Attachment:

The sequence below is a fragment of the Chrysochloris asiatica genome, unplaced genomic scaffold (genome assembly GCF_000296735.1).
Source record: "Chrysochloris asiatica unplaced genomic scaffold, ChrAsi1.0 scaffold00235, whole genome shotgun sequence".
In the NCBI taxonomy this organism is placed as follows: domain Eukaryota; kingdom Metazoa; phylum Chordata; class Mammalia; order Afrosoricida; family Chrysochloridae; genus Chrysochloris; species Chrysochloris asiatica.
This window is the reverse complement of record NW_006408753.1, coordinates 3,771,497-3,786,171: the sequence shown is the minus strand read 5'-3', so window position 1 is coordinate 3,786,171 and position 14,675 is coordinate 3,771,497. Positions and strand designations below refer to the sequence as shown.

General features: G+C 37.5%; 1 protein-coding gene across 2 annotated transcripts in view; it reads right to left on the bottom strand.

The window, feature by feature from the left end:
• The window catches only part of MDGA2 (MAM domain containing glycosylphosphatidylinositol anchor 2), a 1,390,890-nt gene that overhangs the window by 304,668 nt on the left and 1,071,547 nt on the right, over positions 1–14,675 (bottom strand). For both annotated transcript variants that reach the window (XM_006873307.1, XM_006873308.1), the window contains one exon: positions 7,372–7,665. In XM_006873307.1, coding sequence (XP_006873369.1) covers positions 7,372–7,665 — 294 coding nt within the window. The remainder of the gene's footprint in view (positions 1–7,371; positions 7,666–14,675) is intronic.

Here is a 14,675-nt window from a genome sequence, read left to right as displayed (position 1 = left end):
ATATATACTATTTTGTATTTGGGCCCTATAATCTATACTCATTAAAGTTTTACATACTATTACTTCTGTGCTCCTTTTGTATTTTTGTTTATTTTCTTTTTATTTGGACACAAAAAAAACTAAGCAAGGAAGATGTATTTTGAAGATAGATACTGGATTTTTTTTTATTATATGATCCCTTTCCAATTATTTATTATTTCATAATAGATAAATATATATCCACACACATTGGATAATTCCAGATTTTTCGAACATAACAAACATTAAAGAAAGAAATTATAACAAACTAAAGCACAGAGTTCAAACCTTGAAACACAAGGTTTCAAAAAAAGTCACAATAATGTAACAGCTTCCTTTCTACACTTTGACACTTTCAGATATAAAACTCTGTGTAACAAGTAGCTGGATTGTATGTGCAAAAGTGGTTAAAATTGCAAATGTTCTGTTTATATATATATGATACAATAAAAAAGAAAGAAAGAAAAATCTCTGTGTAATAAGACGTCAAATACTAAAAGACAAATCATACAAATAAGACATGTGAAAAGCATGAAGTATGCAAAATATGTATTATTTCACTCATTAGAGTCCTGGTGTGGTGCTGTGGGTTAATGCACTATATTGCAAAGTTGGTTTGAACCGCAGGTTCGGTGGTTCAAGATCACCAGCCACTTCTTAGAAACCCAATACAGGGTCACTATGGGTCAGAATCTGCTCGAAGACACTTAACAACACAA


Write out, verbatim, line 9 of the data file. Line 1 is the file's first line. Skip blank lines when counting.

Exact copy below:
ATATATACTATTTTGTATTTGGGCCCTATAATCTATACTCATTAAAGTTTTACATACTATTACTTCTGTGCTCCTTTTGTATTTTTGTTTATTTTCTTTTTATTTGGACACAAAAAAAACTAAGCAAGGAAGATGTATTTTGAAGATAGATACTGGATTTTTTTTTATTATATGATCCCTTTCCAATTATTTATTATTTCATAATAGATAAATATATATCCACACACATTGGATAATTCCAGATTTTTCGAACATAACAAACATTAAAGAAAGAAATTATAACAAACTAAAGCACAGAGTTCAAACCTTGAAACACAAGGTTTCAAAAAAAGTCACAATAATGTAACAGCTTCCTTTCTACACTTTGACACTTTCAGATATAAAACTCTGTGTAACAAGTAGCTGGATTGTATGTGCAAAAGTGGTTAAAATTGCAAATGTTCTGTTTATATATATATGATACAATAAAAAAGAAAGAAAGAAAAATCTCTGTGTAATAAGACGTCAAATACTAAAAGACAAATCATACAAATAAGACATGTGAAAAGCATGAAGTATGCAAAATATGTATTATTTCACTCATTAGAGTCCTGGTGTGGTGCTGTGGGTTAATGCACTATATTGCAAAGTTGGTTTGAACCGCAGGTTCGGTGGTTCAAGATCACCAGCCACTTCTTAGAAACCCAATACAGGGTCACTATGGGTCAGAATCTGCTCGAAGACACTTAACAACACAA